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Those Beautiful, Tempting, Devilish Flowering Vines
Part 3- Slower Growers
Parts 1 and 2 of this series dealt with flowering vines, covering fast and moderate types. This installation deals with "slower" growers, which in some cases are actually vining shrubs. The speed factor of vine growth is very relative to cultural conditions in addition to the innate ability of the vine species. In other words, resource availability can make a big difference in growth speed.
One case in point is a popular container species, Mandevilla amabilis , often sold in flower for its rich candy-pink flowers. In a container with a trellis, the plant is well behaved, with a modest growth speed. Set into sandy organic soil in the ground, the plant can grow a foot a day or more. Growers of Bonsai know this principle very well; plant a Bonsai tree, treat it as a landscape plant, and the tree grows rather fast. On the other hand, I doubt that anything would slow down a Stictocardia beraviensis except for killing cold weather.
With these words in mind, there are some species of "slower" growth in almost all circumstances. One of the interesting scenarios is that ill-determined area of vining shrubs, many of which make outstanding arbor or trellis specimens. One of my favorites is Bauhinia grandidieri, a low, prostrate shrub that will clamber over a trellis or support. It has petite light lavender flowers, prunes nicely, and grows at a stately speed without ever getting out of hand. Bauhinia galpinii with red-orange flowers, is also a clambering type of shrub, and there are several recent Bauhinia vine introductions from Thailand of gold and yellow-flowered species.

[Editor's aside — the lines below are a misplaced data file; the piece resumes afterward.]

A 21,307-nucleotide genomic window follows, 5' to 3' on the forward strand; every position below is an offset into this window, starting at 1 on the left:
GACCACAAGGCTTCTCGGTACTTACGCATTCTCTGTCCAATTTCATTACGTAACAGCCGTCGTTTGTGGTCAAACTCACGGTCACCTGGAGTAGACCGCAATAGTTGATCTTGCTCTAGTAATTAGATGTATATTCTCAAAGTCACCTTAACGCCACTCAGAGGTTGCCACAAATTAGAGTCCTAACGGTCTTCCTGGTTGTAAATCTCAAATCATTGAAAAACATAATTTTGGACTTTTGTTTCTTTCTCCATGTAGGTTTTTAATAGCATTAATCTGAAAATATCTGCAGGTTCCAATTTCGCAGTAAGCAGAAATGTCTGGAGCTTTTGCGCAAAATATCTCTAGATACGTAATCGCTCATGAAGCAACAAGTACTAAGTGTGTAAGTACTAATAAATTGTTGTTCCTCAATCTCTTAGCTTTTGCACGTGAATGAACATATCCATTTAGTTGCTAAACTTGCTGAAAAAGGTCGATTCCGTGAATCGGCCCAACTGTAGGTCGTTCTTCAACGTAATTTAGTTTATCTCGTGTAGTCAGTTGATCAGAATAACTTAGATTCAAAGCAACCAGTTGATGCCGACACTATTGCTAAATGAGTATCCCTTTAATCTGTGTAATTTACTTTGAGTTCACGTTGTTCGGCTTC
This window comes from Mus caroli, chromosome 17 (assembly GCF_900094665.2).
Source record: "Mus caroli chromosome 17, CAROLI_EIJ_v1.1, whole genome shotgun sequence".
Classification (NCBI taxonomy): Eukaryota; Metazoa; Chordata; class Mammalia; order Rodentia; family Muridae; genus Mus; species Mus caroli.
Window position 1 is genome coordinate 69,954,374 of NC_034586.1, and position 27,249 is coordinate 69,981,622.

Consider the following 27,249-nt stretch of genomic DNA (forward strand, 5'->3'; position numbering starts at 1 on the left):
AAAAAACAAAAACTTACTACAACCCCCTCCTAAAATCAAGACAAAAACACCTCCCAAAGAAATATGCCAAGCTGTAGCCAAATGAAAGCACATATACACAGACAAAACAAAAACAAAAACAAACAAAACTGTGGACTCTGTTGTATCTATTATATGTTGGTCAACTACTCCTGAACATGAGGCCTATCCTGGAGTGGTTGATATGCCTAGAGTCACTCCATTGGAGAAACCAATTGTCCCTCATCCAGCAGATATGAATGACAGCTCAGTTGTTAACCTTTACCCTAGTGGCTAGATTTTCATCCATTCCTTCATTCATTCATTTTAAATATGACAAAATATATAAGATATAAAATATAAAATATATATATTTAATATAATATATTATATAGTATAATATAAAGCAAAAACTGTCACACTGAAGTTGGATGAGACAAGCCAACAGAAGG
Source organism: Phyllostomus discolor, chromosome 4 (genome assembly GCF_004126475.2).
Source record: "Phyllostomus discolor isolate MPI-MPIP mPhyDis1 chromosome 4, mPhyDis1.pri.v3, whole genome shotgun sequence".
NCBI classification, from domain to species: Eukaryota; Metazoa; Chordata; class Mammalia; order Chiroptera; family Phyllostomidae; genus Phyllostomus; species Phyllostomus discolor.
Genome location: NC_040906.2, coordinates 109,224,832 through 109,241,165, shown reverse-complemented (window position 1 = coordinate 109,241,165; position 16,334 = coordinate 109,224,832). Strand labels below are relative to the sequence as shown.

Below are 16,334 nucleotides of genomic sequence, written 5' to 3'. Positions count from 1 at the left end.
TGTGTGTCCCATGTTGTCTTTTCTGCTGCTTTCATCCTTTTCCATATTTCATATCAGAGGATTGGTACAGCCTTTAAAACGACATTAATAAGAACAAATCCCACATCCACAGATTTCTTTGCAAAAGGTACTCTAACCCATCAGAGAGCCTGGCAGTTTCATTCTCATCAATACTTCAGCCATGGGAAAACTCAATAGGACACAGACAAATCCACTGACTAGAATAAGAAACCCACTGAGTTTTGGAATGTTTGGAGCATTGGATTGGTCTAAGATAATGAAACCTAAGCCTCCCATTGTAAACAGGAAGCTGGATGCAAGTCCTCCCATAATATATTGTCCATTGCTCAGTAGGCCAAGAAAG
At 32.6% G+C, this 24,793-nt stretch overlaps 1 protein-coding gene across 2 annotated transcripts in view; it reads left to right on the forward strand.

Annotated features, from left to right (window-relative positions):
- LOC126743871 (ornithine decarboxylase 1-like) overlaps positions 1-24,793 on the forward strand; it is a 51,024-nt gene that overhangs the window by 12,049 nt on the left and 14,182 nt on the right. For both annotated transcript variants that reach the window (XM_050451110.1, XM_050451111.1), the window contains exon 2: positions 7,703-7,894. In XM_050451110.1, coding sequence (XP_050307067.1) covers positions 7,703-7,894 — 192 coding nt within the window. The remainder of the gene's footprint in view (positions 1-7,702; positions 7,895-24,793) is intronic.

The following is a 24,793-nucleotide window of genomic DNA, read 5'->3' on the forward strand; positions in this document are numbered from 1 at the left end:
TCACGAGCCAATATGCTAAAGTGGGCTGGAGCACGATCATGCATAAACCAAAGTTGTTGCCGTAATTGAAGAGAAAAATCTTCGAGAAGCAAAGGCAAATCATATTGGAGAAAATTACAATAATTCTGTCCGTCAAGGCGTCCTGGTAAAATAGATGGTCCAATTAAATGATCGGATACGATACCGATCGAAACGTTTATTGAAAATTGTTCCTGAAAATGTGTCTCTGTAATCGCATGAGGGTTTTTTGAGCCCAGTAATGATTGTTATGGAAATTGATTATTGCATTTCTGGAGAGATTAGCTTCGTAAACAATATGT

Defining a vine can be difficult. There are, as with so many plants, numerous groups within the term. For instance, Bougainvillea can be classified as either a scrambling bush or a "vine". One of the older definitions of a vine is a plant which climbs against upward gravity by means of spines, tendrils, holdfasts or other means of gripping a mounting surface. Ficus repens, the Climbing Ficus, makes an excellent wall cover or groundcover, but won't do very well as a draping species on a trellis or arbor. For our purposes here, I'm considering those flowering plants which actively grow upward, and will make a nice arbor or trellis. There are numerous varieties in each group, so research species carefully. Many Hoya species are very slow-growing, and there is a huge range in flower sizes, as well as leaf size and flower colors. The giant species called 'Big Mac' , Hoya macgillivrayi , can produce a flower head the size of a football, each flower as large as a silver dollar.
Beaumontia grandiflora Easter Lily Vine
Flowering vines are a major source of character and color in a garden, whether it is a container garden in San Francisco or a public garden in Georgia, or covering a fence in Miami. There are options for choices of plant, site, and purpose. Use your local intellectual options for making the right choice, and understand what might happen if you don't.